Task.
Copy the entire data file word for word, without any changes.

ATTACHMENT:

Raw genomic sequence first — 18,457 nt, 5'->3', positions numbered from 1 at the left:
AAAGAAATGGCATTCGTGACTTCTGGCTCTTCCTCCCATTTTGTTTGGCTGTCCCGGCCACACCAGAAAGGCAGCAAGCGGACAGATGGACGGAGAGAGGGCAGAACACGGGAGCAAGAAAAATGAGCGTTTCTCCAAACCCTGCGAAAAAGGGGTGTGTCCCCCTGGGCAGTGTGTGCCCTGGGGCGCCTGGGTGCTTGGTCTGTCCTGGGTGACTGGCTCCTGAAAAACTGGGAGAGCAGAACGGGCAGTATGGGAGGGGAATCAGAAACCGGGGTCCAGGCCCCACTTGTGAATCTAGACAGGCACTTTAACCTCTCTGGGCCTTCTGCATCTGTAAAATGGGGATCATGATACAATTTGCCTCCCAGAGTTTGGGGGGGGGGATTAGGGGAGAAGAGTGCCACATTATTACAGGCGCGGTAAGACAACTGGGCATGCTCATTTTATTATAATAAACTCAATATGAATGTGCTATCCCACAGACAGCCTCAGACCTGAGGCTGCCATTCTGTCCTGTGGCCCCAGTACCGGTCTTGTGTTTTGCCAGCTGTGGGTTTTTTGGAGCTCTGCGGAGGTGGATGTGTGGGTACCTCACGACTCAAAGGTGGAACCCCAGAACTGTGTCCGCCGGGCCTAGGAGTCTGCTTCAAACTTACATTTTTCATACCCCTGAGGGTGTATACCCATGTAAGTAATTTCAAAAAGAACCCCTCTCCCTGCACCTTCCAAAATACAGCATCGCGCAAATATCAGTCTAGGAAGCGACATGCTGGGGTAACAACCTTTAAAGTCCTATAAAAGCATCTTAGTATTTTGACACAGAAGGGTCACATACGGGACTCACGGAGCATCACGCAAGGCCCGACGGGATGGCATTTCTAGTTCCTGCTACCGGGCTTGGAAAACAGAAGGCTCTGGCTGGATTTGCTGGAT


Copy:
Raw genomic sequence first — 18,457 nt, 5'->3', positions numbered from 1 at the left:
AAAGAAATGGCATTCGTGACTTCTGGCTCTTCCTCCCATTTTGTTTGGCTGTCCCGGCCACACCAGAAAGGCAGCAAGCGGACAGATGGACGGAGAGAGGGCAGAACACGGGAGCAAGAAAAATGAGCGTTTCTCCAAACCCTGCGAAAAAGGGGTGTGTCCCCCTGGGCAGTGTGTGCCCTGGGGCGCCTGGGTGCTTGGTCTGTCCTGGGTGACTGGCTCCTGAAAAACTGGGAGAGCAGAACGGGCAGTATGGGAGGGGAATCAGAAACCGGGGTCCAGGCCCCACTTGTGAATCTAGACAGGCACTTTAACCTCTCTGGGCCTTCTGCATCTGTAAAATGGGGATCATGATACAATTTGCCTCCCAGAGTTTGGGGGGGGGGATTAGGGGAGAAGAGTGCCACATTATTACAGGCGCGGTAAGACAACTGGGCATGCTCATTTTATTATAATAAACTCAATATGAATGTGCTATCCCACAGACAGCCTCAGACCTGAGGCTGCCATTCTGTCCTGTGGCCCCAGTACCGGTCTTGTGTTTTGCCAGCTGTGGGTTTTTTGGAGCTCTGCGGAGGTGGATGTGTGGGTACCTCACGACTCAAAGGTGGAACCCCAGAACTGTGTCCGCCGGGCCTAGGAGTCTGCTTCAAACTTACATTTTTCATACCCCTGAGGGTGTATACCCATGTAAGTAATTTCAAAAAGAACCCCTCTCCCTGCACCTTCCAAAATACAGCATCGCGCAAATATCAGTCTAGGAAGCGACATGCTGGGGTAACAACCTTTAAAGTCCTATAAAAGCATCTTAGTATTTTGACACAGAAGGGTCACATACGGGACTCACGGAGCATCACGCAAGGCCCGACGGGATGGCATTTCTAGTTCCTGCTACCGGGCTTGGAAAACAGAAGGCTCTGGCTGGATTTGCTGGAT